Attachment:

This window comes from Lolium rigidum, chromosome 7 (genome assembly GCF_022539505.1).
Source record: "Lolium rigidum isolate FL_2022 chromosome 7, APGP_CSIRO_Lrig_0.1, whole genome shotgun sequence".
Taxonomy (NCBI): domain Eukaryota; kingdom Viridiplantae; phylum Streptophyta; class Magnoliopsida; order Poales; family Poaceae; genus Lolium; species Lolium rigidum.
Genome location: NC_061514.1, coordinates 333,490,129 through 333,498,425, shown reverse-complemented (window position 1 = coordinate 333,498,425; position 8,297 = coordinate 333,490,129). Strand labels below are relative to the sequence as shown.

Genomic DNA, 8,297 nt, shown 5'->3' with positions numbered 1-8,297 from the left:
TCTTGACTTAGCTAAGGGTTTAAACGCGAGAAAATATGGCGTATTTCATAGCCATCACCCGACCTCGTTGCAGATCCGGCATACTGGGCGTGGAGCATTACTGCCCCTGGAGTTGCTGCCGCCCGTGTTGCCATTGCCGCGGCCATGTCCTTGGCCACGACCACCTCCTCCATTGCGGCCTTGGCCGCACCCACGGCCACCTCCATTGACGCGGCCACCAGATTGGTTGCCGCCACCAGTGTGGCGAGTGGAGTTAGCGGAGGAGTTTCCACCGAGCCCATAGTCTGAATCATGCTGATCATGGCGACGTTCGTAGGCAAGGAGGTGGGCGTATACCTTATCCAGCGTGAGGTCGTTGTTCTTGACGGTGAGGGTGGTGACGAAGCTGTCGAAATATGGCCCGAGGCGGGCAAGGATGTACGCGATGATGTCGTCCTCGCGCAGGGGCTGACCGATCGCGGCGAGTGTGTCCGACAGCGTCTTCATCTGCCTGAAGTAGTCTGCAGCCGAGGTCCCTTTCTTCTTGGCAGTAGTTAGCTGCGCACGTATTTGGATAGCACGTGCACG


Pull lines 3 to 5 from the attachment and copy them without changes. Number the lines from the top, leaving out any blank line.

Taxonomy (NCBI): domain Eukaryota; kingdom Viridiplantae; phylum Streptophyta; class Magnoliopsida; order Poales; family Poaceae; genus Lolium; species Lolium rigidum.
Genome location: NC_061514.1, coordinates 333,490,129 through 333,498,425, shown reverse-complemented (window position 1 = coordinate 333,498,425; position 8,297 = coordinate 333,490,129). Strand labels below are relative to the sequence as shown.

Genomic DNA, 8,297 nt, shown 5'->3' with positions numbered 1-8,297 from the left: